Christina Aguilera's sixth studio album, Bionic, sold a little over 300,000 copies in the U.S. in total. which is terrible even for a time when nobody's buying albums (to contrast, P!nk's The Truth About Love sold over 280,000 copies its first week after it was released last month). Bionic had no real hit singles, either.
Christina Aguilera just tweeted the cover upcoming, hilariously named seventh studio album Lotus. She's never given an indication that she has any taste at all (right down to the gratuitous, gaudy vocal running), but it seems like she's at least now owning her tastelessness? She's growing before our eyes. Good for her.
• The renovation of the Old Homestead steakhouse is almost complete. The private party space will be filled with works by Julian Schnabel. [Eater, TONY]
• Via Quadronno may be opening a Tribeca location. [Zagat]
• Tenjune owners Mark Birnbaum and Eugene Remm, along with real estate developer mogul Michael Hirtenstein, are taking over the old Lotus space. [P6]
• at65 cafe, the new restaurant in Alice Tully Hall, opens on Sunday. [Eater]
• Suba's last day in business is February 28th. [GS]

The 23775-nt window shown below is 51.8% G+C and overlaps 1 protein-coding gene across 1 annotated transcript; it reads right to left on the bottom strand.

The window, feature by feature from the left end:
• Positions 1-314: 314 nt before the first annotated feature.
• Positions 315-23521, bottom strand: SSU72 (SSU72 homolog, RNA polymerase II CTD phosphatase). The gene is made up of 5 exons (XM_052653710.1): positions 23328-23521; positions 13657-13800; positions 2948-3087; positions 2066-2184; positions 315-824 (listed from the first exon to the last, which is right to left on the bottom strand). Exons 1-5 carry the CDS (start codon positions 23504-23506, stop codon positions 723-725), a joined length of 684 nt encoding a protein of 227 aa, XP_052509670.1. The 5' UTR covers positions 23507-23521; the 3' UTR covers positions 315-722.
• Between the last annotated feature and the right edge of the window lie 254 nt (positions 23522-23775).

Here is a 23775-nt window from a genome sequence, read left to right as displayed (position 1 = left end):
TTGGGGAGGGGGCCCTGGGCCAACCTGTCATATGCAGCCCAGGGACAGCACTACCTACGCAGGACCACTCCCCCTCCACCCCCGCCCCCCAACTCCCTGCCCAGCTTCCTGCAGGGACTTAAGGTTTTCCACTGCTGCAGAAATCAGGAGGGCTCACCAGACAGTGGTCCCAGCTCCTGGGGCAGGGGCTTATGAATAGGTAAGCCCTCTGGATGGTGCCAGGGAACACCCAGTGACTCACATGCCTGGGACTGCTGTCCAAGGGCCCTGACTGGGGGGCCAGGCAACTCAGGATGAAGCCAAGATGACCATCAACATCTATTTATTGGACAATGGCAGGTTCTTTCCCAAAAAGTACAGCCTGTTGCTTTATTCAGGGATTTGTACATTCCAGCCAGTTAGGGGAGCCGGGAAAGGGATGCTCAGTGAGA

• Some advice on how to buy decent wine on a budget. [WSJ]
Putting media naysayers in their place, Microsoft co-founder Bill Gates continued his farewell tour by pointing to old press accounts of companies like Ashton Tate and Lotus as worthy competitors into the perspective only the ultimate winner can enjoy. When asked by CNET's Ina Fried about the early presumptions that IBM would eat Microsoft's lunch and how that turned out, Gates used the opportunity to challenge those who would similarly presume that Google will eventually destroy Team Redmond.
Tomorrow, Netscape is officially dead: AOL is ending support for the venerable browser. But its offspring, Firefox, is thriving. Both Netscape and Firefox had several brushes with death. In 1998, "Microsoft was driving their monster truck after us and they were about to pin us to the wall," former Netscape software engineer Brendan Eich recently told the San Francisco Chronicle. Before that could happen, however, Netscape execs James Barksdale, Eric Hahn, Mike Homer and cofounder Marc Andreessen decided to open the browser's source code to the community. Behold, Mozilla. But the organization wasn't independent of Netscape owner AOL yet. And here's a shocker, AOL executives nearly killed Mozilla through neglect. So who saved the baby?